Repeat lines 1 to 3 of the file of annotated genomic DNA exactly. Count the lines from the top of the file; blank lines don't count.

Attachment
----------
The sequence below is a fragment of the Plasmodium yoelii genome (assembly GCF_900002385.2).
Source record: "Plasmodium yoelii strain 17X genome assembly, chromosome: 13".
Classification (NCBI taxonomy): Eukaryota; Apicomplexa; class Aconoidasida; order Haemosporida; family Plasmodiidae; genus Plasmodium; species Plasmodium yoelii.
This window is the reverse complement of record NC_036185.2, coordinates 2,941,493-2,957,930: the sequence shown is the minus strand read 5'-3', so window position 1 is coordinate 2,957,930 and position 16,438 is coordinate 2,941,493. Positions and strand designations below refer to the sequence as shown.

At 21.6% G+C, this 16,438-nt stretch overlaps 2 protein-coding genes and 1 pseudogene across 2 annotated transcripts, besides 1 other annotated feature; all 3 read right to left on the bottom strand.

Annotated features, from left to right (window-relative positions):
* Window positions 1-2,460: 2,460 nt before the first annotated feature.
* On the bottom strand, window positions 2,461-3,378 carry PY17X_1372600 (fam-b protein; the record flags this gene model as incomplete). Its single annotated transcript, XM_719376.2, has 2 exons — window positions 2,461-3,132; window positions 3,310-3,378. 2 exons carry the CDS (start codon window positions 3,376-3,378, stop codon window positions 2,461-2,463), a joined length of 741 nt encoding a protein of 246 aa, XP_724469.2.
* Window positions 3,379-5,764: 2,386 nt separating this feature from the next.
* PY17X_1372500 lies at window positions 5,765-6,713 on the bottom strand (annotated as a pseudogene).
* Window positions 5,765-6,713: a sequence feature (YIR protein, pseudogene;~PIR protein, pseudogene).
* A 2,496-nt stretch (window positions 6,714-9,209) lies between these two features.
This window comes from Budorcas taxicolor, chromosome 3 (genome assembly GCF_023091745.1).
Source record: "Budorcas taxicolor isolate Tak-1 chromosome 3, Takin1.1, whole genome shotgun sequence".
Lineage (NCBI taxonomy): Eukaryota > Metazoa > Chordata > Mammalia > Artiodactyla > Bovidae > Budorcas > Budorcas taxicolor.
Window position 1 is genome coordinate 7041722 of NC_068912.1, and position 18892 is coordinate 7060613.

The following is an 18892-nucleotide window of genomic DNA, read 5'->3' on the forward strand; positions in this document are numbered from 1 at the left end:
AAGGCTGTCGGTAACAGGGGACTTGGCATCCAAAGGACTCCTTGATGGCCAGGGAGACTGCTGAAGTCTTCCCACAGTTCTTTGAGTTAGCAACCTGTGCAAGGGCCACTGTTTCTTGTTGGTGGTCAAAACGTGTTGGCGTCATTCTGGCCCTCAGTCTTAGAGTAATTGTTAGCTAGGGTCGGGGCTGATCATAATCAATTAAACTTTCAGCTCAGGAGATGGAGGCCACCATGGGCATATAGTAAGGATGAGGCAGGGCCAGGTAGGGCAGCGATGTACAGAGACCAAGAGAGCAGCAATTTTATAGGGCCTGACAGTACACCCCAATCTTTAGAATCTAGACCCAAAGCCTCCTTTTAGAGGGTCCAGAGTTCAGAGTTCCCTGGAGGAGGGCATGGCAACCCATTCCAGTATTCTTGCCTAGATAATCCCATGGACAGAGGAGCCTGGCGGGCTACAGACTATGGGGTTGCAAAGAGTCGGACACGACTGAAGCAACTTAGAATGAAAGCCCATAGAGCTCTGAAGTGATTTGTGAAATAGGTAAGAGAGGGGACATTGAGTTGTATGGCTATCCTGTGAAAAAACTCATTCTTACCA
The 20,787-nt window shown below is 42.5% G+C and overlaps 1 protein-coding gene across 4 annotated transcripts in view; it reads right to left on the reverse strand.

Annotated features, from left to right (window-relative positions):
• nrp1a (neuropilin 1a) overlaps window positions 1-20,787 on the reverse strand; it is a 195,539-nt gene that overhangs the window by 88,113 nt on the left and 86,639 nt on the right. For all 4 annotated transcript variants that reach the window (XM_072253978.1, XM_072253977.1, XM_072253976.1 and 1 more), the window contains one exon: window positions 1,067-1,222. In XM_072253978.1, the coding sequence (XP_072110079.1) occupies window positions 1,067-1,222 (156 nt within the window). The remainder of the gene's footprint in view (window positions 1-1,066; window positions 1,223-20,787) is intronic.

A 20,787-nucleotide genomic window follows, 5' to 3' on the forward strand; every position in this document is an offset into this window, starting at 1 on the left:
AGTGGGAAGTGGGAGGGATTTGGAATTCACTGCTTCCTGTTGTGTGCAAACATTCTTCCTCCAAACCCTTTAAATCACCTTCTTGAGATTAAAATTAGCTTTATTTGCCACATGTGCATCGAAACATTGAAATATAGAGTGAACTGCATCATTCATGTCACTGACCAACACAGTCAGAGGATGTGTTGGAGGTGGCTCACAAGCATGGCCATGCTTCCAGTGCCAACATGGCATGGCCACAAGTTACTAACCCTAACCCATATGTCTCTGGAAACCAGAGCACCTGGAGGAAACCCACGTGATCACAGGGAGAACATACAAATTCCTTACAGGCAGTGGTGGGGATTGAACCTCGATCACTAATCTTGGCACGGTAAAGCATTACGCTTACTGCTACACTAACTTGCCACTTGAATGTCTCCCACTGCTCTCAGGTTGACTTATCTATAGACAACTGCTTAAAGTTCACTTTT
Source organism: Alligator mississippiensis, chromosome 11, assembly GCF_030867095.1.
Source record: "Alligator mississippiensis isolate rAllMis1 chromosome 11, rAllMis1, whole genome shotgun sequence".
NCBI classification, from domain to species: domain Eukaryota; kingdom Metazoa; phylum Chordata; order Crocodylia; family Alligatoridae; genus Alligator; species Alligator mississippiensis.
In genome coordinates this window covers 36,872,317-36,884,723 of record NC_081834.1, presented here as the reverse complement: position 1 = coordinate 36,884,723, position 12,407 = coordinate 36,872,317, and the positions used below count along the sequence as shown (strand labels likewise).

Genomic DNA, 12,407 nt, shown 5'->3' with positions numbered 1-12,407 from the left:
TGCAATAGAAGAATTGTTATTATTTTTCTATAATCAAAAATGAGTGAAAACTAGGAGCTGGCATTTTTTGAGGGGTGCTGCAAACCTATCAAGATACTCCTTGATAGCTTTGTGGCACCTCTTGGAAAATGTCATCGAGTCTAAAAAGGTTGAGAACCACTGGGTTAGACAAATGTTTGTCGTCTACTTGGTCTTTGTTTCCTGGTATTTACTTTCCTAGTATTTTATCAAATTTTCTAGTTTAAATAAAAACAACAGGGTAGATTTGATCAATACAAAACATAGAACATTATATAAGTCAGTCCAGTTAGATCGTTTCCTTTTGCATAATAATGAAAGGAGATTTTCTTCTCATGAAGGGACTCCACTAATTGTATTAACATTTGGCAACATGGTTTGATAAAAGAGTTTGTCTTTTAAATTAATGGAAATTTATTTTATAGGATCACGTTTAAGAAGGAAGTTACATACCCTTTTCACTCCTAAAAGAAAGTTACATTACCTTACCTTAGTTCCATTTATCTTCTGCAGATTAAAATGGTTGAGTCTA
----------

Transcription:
The sequence below is a fragment of the Plasmodium yoelii genome (assembly GCF_900002385.2).
Source record: "Plasmodium yoelii strain 17X genome assembly, chromosome: 13".
Classification (NCBI taxonomy): Eukaryota; Apicomplexa; class Aconoidasida; order Haemosporida; family Plasmodiidae; genus Plasmodium; species Plasmodium yoelii.